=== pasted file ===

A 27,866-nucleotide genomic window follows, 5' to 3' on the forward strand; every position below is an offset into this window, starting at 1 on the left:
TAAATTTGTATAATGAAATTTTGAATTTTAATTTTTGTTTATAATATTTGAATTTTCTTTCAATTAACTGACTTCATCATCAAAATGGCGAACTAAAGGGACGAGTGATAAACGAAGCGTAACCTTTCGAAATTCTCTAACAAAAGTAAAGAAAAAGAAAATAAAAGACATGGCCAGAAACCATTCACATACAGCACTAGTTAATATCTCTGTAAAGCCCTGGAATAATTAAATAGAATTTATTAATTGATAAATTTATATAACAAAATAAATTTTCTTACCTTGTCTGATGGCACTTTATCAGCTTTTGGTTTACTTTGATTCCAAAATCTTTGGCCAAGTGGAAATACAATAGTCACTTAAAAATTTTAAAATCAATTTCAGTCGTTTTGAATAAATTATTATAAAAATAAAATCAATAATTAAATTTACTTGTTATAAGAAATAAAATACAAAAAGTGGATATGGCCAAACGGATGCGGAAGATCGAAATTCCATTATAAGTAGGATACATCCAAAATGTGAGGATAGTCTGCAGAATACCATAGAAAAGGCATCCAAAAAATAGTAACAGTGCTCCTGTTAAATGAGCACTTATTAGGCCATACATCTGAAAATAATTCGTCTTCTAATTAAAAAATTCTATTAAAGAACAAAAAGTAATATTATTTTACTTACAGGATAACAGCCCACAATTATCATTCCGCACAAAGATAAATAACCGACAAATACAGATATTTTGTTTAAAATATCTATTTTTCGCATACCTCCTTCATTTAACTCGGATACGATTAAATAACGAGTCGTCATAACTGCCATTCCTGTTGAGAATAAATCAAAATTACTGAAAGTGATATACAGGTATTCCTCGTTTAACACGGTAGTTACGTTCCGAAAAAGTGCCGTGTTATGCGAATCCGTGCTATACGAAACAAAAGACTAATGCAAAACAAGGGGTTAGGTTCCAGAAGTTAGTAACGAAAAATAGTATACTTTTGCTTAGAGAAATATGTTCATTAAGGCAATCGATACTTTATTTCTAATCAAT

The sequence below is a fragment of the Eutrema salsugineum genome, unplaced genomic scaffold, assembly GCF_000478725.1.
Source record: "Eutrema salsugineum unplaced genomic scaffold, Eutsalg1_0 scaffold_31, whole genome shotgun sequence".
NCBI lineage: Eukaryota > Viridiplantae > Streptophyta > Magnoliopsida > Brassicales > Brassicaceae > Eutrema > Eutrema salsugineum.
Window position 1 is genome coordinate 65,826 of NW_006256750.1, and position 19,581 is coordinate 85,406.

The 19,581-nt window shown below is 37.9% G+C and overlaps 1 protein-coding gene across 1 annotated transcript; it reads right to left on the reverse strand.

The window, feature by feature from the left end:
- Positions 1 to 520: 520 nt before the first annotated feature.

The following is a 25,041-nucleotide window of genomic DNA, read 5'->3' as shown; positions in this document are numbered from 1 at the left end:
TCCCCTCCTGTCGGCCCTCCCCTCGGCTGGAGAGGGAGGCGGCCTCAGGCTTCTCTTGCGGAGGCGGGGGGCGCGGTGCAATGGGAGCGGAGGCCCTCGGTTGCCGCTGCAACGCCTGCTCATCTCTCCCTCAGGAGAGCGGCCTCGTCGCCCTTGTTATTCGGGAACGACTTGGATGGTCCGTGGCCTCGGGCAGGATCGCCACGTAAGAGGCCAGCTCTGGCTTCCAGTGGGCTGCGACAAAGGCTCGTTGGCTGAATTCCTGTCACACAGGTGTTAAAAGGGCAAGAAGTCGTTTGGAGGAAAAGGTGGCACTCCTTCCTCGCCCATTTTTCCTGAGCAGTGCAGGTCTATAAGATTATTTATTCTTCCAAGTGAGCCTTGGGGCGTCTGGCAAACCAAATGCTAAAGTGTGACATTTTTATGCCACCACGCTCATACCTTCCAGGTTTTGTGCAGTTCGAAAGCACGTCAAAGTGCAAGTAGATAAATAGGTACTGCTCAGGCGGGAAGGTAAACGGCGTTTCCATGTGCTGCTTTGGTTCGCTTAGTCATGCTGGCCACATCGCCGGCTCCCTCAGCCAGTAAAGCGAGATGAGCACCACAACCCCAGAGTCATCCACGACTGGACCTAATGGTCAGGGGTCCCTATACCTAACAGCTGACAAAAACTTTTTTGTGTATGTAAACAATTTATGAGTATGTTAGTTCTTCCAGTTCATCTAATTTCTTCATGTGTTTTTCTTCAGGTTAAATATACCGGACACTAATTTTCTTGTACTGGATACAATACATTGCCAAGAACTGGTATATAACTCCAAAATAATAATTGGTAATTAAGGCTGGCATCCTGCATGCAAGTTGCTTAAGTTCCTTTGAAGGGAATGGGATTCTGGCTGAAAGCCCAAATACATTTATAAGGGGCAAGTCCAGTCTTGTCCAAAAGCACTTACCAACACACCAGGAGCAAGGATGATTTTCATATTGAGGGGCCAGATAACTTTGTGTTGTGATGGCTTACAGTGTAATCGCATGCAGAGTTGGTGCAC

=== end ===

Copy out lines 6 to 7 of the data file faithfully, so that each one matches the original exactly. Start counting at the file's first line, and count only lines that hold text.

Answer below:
Window position 1 is genome coordinate 65,826 of NW_006256750.1, and position 19,581 is coordinate 85,406.

The 19,581-nt window shown below is 37.9% G+C and overlaps 1 protein-coding gene across 1 annotated transcript; it reads right to left on the reverse strand.